Liberia's empty promise

By Chris Simpson
From Our Own Correspondent, BBC Radio 4

image captionLiberia's reconstruction has been a slow process

Breakfast-time conversations with fellow hotel guests in Monrovia often turn to doing business in Liberia.

Where can you make money? What are the pitfalls? Who are the men to meet? Is there a market for a new downtown fried chicken emporium? What about a car dealership, or real estate?

I have disappointingly little to contribute to these discussions, having no capital, few useful contacts and certainly no financial acumen.

But I do occasionally, over coffee, urge potential investors to hang on in there and not be deterred by red tape or rumours of civil strife.

Liberia needs investors great and small.

Seven years of peace and modest reconstruction have seen waves of aid workers and development gurus passing through, offering expertise and assistance on everything from judicial reform to irrigation - turning Monrovia into the workshop capital of the world.

But as the country's President, Ellen Johnson-Sirleaf, has frequently pointed out, Liberia can only claw its way out of poverty and underdevelopment if it makes more of its own resources.

Most of the wealth Liberia could have generated from its abundant iron ore, rubber and oil palms has been squandered.

An ugly combination of feeble ministries, cynical corporations and rapacious warlords wrecked the economy, while Liberia was pilloried internationally for its illegal logging operations and trade in blood diamonds.

Hearts and minds

That is all in the past, the lessons learnt - or so the head of the National Investment Commission told me.

Richard Tolbert gave up a fast-track business career in the United States to help make Liberia open for business.

Sitting in his office on a late Friday afternoon, Mr Tolbert summoned subordinates, who brought in bulging folders containing the latest concession agreements signed with foreign companies.

image captionPresident Ellen Johnson-Sirleaf says Liberia must make more of its own resources

Here were corporations he had seen at work in south-east Asia and elsewhere, who could prove solid friends and partners for the new Liberia.

But away from the lavish signing ceremonies and bold statements of intent, you find no shortage of dissenting voices.

Flawed it may be, but Liberia's democracy is up and running.

And when the president herself admits ruefully that corruption remains endemic, it is not surprising that each new deal struck generates lurid accusations and counter-accusations as well as glowing headlines.

A newspaper editor, fresh from yet another stinging editorial on Liberia's investment strategy, warned of bruising revelations to come.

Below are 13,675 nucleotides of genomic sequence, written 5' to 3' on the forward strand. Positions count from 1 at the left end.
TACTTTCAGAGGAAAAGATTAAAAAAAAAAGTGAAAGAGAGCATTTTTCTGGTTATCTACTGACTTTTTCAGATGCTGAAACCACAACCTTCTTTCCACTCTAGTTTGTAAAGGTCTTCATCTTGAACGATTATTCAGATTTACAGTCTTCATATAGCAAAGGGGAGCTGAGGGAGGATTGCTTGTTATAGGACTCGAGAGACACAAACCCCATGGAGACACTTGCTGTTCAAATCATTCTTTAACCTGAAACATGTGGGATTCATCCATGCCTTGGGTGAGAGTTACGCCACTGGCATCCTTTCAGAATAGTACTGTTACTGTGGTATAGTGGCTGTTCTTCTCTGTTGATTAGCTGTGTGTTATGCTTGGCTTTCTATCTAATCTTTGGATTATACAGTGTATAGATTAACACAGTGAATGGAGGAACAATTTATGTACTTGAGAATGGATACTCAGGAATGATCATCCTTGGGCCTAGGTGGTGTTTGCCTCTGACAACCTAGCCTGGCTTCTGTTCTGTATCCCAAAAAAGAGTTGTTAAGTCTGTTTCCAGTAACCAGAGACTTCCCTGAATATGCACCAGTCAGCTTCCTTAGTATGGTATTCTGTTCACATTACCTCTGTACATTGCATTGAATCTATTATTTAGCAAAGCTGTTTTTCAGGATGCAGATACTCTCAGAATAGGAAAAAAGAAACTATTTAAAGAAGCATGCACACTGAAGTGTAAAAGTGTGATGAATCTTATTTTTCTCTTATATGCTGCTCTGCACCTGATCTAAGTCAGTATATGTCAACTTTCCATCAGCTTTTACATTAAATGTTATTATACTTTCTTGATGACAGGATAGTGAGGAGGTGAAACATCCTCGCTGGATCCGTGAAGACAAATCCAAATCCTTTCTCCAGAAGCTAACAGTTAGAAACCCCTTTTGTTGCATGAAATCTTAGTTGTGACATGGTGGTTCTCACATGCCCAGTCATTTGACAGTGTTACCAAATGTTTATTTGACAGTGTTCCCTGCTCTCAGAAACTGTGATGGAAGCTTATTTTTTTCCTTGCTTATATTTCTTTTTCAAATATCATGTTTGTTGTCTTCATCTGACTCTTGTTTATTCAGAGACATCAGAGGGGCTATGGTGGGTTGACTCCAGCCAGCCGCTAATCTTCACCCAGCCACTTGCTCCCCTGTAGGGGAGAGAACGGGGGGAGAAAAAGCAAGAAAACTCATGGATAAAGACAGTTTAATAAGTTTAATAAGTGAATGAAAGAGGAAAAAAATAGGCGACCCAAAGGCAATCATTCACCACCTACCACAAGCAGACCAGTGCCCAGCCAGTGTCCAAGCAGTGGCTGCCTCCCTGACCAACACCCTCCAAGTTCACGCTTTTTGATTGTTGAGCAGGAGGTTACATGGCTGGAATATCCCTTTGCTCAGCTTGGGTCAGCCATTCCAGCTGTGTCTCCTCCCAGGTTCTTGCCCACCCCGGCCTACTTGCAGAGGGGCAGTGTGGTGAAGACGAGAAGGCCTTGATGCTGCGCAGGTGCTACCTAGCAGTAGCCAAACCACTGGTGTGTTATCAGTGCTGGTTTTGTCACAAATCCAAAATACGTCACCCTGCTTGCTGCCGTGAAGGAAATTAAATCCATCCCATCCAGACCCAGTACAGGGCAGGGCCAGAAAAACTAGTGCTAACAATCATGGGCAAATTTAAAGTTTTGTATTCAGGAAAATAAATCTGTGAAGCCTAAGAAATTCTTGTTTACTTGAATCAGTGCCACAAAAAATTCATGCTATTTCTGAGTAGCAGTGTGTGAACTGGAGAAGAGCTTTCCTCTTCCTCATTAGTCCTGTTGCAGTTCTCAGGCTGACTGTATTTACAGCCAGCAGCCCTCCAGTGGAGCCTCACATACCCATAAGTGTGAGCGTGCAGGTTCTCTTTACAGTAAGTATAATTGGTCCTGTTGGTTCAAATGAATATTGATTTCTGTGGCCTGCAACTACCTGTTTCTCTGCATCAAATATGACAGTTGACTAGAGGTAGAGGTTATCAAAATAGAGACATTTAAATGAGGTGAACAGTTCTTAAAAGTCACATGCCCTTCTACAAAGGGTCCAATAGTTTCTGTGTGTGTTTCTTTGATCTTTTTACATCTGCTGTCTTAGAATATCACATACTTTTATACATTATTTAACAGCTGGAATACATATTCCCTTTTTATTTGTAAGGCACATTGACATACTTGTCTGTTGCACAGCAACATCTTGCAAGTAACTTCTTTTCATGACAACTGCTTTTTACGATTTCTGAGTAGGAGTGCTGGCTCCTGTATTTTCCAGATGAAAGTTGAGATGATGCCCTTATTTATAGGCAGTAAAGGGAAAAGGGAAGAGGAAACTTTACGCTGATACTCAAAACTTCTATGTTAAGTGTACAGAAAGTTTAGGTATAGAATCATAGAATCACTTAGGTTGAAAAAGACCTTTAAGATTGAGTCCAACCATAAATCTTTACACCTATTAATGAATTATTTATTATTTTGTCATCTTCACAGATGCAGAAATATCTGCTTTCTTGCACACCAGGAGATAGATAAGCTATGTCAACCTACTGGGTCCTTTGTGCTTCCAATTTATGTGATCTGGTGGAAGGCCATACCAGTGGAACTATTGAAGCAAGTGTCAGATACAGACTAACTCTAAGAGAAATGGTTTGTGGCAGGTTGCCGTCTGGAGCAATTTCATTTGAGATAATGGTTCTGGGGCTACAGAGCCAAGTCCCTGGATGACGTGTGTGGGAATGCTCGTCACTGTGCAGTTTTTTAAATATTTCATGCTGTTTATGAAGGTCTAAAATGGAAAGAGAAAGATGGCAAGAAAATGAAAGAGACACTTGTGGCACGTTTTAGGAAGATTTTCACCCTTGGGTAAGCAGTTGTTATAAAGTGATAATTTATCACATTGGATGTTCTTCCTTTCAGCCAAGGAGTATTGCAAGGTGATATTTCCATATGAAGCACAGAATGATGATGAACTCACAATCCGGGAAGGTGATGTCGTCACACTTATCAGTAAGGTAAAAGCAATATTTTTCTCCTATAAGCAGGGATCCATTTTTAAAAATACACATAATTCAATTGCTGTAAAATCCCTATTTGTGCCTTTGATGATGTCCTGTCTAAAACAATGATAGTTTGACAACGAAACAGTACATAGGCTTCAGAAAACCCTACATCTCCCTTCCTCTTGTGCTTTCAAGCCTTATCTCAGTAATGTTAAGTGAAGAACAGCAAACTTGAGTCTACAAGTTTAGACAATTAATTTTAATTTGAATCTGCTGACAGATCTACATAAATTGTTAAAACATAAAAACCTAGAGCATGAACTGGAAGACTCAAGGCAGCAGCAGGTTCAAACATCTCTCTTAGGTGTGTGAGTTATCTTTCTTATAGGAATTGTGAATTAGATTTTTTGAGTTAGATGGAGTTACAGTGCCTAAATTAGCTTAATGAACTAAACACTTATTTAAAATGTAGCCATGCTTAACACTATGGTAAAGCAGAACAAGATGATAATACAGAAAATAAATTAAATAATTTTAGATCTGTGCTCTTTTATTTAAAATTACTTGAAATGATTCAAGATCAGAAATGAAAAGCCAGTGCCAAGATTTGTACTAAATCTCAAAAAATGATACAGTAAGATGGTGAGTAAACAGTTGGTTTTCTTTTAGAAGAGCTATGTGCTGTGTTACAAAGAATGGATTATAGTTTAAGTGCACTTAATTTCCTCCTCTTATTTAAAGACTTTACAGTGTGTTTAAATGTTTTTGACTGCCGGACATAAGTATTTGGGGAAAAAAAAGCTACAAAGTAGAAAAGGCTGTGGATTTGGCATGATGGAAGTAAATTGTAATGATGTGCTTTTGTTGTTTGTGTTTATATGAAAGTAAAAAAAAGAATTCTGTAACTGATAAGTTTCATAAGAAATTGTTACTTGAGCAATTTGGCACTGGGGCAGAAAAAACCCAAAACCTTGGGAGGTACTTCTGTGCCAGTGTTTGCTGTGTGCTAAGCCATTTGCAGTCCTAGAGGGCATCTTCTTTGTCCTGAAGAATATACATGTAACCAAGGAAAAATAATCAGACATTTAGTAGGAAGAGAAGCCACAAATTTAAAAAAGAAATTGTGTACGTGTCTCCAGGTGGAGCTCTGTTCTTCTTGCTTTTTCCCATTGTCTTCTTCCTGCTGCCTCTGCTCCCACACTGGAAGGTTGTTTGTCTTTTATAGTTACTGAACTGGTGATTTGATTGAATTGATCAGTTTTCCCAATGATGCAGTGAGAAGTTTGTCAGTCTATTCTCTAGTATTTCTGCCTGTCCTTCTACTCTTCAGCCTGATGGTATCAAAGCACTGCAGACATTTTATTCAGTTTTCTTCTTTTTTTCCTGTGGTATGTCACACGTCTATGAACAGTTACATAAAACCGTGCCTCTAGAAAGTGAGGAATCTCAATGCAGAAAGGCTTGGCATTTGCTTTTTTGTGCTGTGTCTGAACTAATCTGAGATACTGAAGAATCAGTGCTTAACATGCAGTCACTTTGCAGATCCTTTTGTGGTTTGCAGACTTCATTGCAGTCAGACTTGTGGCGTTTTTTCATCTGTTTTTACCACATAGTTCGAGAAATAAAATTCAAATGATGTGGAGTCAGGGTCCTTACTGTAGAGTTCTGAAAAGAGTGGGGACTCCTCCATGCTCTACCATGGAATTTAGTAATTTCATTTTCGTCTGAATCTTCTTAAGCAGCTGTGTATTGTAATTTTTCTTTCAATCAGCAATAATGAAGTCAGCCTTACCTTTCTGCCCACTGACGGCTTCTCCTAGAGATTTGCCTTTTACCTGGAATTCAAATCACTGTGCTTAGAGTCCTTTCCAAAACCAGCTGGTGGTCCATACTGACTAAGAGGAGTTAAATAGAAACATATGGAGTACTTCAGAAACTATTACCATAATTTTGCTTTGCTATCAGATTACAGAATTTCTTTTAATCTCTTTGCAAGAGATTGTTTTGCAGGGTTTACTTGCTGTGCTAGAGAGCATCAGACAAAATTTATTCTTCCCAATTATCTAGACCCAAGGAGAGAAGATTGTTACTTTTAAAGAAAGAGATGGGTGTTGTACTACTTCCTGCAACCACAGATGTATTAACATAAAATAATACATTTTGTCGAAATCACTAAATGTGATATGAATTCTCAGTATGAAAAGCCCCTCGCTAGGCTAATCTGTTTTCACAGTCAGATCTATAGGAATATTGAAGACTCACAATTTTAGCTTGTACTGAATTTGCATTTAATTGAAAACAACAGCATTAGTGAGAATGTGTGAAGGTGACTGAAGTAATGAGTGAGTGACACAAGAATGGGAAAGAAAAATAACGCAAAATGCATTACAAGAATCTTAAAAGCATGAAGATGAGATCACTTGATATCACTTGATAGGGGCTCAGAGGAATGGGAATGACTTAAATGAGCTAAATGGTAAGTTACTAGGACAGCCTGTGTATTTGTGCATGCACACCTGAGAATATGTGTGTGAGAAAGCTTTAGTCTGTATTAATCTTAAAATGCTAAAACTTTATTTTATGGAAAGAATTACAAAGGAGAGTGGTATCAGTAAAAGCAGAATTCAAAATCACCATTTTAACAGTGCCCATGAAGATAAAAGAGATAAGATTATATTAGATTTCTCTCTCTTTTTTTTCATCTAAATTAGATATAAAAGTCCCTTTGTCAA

"All these deals, but I don't see any jobs", he said. "What is really happening here?"

On the outskirts of Monrovia, two environmentalists, confident of their research findings, took turns to warn of government shortsightedness and a door being held open for unscrupulous operators.

Up at the parliament building on Capitol Hill, a ruling party MP launched a scathing attack on a rubber and oil palm concern that had set up in his constituency.

He brandished photographs and talked animatedly of "slave labour" and broken promises.

Some of the attacks are unfair and patently exaggerated. Some of the critics in Monrovia are clearly playing to the gallery.

But the shrewder incoming corporations know that the real battles will be fought in Liberia's impoverished interior, winning the confidence of communities that have waited for years for hints of a better life ahead.

That means providing not only jobs, but looking after workers' families, ensuring there are schools and medical care and that life becomes easier for all.


Liberian bosses know what this entails.

A slightly care-worn plantation owner, family heir to a large concession west of Monrovia, drove me round his home region on a wet Sunday morning.

We inspected the derelict factory, wondering how much it might cost to renovate the wrecked storage tanks.

We dropped in on a district commissioner, polite but slightly despondent, recalling a time when his village had a clinic and discount stores for the workforce, subsidised by the company.

We left the road to watch a trio of workers hacking at the trees, one of them putting on a belt-like contraption made out of rattan to scale a nearby palm.

Former employees, some now in their 60s, talked wistfully of the pride and security that came with a monthly salary.

People had heard about the new deals being signed.

The younger ones were curious about job prospects elsewhere, but wanted to know, first of all, whether anyone would be coming to their area, to pick up where others had left off. I shrugged.

We had to get back on the road.

My host was getting irritable, worn out by the constant questions and the discreet requests for hand-outs as we went from village to village.

He was proud of the plantation, proud of his family's long association with the trees that stretched in all directions.

But it was for now an empty kingdom.

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